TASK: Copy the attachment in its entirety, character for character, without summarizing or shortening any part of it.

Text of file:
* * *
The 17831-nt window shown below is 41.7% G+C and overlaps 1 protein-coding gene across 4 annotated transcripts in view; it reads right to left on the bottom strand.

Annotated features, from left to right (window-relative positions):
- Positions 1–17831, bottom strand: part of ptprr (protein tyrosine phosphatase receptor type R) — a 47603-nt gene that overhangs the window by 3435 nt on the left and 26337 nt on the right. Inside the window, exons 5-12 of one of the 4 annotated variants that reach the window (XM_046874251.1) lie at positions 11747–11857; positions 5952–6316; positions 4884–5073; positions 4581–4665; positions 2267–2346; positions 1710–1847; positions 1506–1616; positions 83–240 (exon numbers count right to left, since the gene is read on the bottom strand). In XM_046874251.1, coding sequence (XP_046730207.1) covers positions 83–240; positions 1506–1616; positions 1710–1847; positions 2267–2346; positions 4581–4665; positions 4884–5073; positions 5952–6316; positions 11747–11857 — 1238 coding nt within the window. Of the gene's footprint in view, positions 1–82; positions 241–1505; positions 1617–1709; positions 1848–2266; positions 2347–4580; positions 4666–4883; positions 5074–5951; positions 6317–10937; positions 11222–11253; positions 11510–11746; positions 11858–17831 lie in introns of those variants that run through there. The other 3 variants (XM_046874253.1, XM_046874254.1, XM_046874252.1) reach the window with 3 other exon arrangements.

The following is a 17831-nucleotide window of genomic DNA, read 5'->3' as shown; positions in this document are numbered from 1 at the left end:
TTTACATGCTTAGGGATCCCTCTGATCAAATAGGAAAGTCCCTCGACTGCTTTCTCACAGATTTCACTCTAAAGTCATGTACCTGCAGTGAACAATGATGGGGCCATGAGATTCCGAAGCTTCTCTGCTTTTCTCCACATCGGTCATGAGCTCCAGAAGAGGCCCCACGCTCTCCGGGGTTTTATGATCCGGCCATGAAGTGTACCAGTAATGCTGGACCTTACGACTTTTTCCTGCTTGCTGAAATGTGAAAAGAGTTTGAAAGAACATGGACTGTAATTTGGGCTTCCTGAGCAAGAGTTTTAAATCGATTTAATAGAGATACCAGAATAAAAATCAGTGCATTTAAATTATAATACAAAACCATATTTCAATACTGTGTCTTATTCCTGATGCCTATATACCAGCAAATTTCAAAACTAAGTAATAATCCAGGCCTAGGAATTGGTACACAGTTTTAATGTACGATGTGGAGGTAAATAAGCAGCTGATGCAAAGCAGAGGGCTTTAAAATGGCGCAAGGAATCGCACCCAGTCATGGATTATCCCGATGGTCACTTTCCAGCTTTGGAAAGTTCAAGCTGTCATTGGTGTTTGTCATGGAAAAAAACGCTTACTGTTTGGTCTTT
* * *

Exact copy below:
The 17831-nt window shown below is 41.7% G+C and overlaps 1 protein-coding gene across 4 annotated transcripts in view; it reads right to left on the bottom strand.

Annotated features, from left to right (window-relative positions):
- Positions 1–17831, bottom strand: part of ptprr (protein tyrosine phosphatase receptor type R) — a 47603-nt gene that overhangs the window by 3435 nt on the left and 26337 nt on the right. Inside the window, exons 5-12 of one of the 4 annotated variants that reach the window (XM_046874251.1) lie at positions 11747–11857; positions 5952–6316; positions 4884–5073; positions 4581–4665; positions 2267–2346; positions 1710–1847; positions 1506–1616; positions 83–240 (exon numbers count right to left, since the gene is read on the bottom strand). In XM_046874251.1, coding sequence (XP_046730207.1) covers positions 83–240; positions 1506–1616; positions 1710–1847; positions 2267–2346; positions 4581–4665; positions 4884–5073; positions 5952–6316; positions 11747–11857 — 1238 coding nt within the window. Of the gene's footprint in view, positions 1–82; positions 241–1505; positions 1617–1709; positions 1848–2266; positions 2347–4580; positions 4666–4883; positions 5074–5951; positions 6317–10937; positions 11222–11253; positions 11510–11746; positions 11858–17831 lie in introns of those variants that run through there. The other 3 variants (XM_046874253.1, XM_046874254.1, XM_046874252.1) reach the window with 3 other exon arrangements.

The following is a 17831-nucleotide window of genomic DNA, read 5'->3' as shown; positions in this document are numbered from 1 at the left end:
TTTACATGCTTAGGGATCCCTCTGATCAAATAGGAAAGTCCCTCGACTGCTTTCTCACAGATTTCACTCTAAAGTCATGTACCTGCAGTGAACAATGATGGGGCCATGAGATTCCGAAGCTTCTCTGCTTTTCTCCACATCGGTCATGAGCTCCAGAAGAGGCCCCACGCTCTCCGGGGTTTTATGATCCGGCCATGAAGTGTACCAGTAATGCTGGACCTTACGACTTTTTCCTGCTTGCTGAAATGTGAAAAGAGTTTGAAAGAACATGGACTGTAATTTGGGCTTCCTGAGCAAGAGTTTTAAATCGATTTAATAGAGATACCAGAATAAAAATCAGTGCATTTAAATTATAATACAAAACCATATTTCAATACTGTGTCTTATTCCTGATGCCTATATACCAGCAAATTTCAAAACTAAGTAATAATCCAGGCCTAGGAATTGGTACACAGTTTTAATGTACGATGTGGAGGTAAATAAGCAGCTGATGCAAAGCAGAGGGCTTTAAAATGGCGCAAGGAATCGCACCCAGTCATGGATTATCCCGATGGTCACTTTCCAGCTTTGGAAAGTTCAAGCTGTCATTGGTGTTTGTCATGGAAAAAAACGCTTACTGTTTGGTCTTT